If the transaction is bilateral, it is more common that the buyer will prepare the first draft, while in a competitive auction, the seller will typically draft the agreement.
Parties might also enter into:
Depending on the type of assets being transferred, the following documents might also be required:
There are certain precedent conditions, some of which are listed below, that must either be fulfilled or waived by the respective party.
Common Types of Conditions
Generally, conditions will be valid and enforceable unless a court rules to the contrary (because the condition is illegal).
The main business vehicles or legal entity forms used in Mexico are sociedad anónima or SA, which is a stock corporation; sociedad de responsabilidad limitada or S de RL, which is a limited liability company; and SAPI, which is regulated by the Securities Market Law.
Sociedad Anónima (Stock Corporation)
The stock corporation may adopt the form of a fixed capital company (SA) or a variable capital company (SA de CV). The difference is that the variable capital company may increase or decrease its capital according to its by-laws through a shareholders’ meeting without any of the formalities applicable to an SA.
Each company in Mexico must be integrated by at least two shareholders (individuals or corporations). The shareholders' liability is limited to their shares or capital contribution and the directors are liable for the management of the company.
A statutory adviser who will supervise the operations of the company must be appointed. This statutory adviser may be integrated by one or more members, which may or may not be shareholders.
Sociedad de Responsabilidad Limitada (Limited Liability Company)
The S de RL is popular among foreign investors looking for a presence in Mexico, because they can reduce their tax liabilities in the place of residence.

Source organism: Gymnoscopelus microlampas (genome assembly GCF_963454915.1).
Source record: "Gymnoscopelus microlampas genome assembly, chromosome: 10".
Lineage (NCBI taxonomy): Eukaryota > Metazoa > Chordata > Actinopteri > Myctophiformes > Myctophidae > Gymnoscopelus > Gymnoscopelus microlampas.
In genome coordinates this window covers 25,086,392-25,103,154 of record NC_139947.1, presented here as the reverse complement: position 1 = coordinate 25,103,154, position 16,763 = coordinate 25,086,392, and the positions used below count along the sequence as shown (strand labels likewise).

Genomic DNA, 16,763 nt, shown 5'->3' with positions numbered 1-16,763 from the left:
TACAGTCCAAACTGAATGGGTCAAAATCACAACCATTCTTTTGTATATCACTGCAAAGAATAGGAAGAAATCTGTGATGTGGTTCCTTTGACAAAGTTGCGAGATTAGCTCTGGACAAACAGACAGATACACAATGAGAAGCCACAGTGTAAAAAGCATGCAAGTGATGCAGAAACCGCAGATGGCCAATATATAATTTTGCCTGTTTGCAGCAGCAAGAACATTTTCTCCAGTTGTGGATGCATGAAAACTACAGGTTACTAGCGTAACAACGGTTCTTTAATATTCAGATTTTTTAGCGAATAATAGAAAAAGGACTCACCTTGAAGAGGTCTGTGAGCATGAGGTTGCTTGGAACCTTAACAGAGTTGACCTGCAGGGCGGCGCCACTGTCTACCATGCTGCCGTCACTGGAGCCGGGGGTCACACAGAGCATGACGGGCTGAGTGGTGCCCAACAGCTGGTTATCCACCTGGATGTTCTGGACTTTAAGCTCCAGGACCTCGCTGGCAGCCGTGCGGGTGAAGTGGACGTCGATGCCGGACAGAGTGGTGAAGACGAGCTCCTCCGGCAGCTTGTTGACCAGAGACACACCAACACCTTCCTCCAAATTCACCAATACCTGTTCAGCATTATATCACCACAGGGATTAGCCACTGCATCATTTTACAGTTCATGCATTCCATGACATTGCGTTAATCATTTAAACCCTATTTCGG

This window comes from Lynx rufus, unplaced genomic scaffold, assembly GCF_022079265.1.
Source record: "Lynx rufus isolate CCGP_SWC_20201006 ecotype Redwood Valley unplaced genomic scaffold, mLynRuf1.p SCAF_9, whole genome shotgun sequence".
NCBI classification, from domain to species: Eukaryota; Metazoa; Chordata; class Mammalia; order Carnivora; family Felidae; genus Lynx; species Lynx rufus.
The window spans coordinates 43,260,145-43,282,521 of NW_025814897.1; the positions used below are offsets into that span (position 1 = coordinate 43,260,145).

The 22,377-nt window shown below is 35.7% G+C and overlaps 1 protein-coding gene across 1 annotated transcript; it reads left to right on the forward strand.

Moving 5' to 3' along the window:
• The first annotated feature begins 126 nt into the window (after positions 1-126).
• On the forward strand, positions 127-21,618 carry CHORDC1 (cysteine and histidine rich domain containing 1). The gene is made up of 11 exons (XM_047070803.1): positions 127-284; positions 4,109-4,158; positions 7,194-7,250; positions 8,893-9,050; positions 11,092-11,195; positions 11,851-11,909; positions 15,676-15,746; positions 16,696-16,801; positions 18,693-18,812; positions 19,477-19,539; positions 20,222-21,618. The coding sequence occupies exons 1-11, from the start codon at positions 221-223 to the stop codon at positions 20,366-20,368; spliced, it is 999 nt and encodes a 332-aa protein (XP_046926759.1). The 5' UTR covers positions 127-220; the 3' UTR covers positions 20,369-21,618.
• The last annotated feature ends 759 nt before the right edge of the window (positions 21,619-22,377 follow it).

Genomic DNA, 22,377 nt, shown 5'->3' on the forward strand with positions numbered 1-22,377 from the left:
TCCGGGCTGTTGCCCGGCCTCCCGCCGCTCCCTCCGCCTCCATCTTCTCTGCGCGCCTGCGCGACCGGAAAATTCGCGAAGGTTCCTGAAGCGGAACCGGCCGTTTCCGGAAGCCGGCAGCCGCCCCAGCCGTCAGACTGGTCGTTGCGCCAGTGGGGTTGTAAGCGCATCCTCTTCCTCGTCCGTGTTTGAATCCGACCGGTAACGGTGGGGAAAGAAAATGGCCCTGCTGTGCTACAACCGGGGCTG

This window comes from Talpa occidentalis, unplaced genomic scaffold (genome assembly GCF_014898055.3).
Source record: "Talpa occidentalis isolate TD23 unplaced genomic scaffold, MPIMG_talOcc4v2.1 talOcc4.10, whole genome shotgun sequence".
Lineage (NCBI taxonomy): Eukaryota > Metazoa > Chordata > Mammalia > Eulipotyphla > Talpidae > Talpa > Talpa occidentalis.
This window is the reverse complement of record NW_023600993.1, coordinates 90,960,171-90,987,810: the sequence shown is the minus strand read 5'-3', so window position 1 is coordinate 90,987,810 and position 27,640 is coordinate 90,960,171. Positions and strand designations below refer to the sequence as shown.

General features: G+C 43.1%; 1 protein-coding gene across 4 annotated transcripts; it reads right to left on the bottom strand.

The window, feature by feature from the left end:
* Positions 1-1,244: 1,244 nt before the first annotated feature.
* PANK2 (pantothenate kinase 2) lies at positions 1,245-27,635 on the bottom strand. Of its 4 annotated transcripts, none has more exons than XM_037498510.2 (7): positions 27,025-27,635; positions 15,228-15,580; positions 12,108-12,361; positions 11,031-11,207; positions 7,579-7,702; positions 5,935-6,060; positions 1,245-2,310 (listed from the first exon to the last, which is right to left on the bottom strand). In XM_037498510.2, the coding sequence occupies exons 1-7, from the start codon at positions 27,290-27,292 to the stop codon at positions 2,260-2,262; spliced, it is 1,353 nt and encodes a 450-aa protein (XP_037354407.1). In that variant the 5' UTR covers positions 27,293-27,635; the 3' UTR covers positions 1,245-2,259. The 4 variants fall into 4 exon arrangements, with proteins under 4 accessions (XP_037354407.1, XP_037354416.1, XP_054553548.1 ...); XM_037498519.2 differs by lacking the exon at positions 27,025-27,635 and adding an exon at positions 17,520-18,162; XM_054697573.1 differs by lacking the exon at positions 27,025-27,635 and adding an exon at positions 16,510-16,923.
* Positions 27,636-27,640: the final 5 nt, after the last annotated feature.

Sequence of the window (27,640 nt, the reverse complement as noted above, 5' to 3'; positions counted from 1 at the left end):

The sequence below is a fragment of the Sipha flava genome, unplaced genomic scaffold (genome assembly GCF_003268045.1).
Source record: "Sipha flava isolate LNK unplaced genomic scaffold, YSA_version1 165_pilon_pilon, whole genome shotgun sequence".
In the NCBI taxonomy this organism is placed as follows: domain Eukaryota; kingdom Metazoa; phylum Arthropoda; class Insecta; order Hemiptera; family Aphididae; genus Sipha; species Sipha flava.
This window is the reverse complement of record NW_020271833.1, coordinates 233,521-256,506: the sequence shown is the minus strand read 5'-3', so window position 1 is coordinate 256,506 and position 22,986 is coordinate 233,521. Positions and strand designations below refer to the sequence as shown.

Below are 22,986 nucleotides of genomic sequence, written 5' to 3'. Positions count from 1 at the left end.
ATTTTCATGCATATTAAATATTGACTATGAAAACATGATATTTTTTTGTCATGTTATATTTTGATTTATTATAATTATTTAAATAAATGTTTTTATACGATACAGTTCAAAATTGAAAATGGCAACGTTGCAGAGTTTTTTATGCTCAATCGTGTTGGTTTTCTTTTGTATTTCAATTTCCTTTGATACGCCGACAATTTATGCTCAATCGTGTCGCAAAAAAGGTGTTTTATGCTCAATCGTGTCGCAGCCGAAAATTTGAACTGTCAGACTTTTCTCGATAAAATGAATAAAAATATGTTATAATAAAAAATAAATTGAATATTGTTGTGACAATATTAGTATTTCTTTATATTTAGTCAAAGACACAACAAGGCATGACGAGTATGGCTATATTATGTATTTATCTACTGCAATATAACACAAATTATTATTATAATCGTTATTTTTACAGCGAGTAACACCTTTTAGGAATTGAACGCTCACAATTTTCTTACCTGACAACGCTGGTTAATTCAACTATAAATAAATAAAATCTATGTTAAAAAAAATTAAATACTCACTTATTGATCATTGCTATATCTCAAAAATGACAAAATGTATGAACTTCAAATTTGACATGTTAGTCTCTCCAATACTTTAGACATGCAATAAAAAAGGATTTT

The partners’ liability is limited to their partnership contribution and the directors will be liable for the management. However, in this corporation there is no legal requirement to appoint a statutory adviser.
The shares, which represent the equity interests, are not freely transferrable and/or cannot be traded publicly.
This kind of corporation is regulated by the Securities Market Law. It is widely used by investors as a vehicle to invest in Mexico because of its flexibility in corporate governance in terms of the obligations and contractual arrangements used by equity investors.
Furthermore, all companies in Mexico require a minimum of two shareholders or partners and there is no maximum, except for the S de RL in which the maximum number of partners is 50.
As mentioned above, the General Law of Business Corporations provides that any company must be established by a minimum of two partners or shareholders.
In the S de RL, the partners will determine the amount that will represent the social capital, and in the SA, the shareholders will determine the social capital and the value of the shares.
The General Law for Business Corporations establishes the rights for minority investors, which vary depending on the percentage of representation of the minority:
The general shareholders' meeting, for a stock corporation (Sociedad Anónima or SA), is the supreme management body of any company and it operates through the shareholders.
This meeting gives those holding 25% of the capital stock of the company the right to appoint and remove the board of directors or sole director and statutory auditors.
There may be judicial opposition to the resolutions of the shareholders’ meeting by those holding 25% of the capital stock of the company.
Those holding 33% of the capital stock of the company have the right to convene a shareholders’ meeting.
Those holding 25% of the capital stock of the company may exercise civil liability action against the management body and statutory auditors.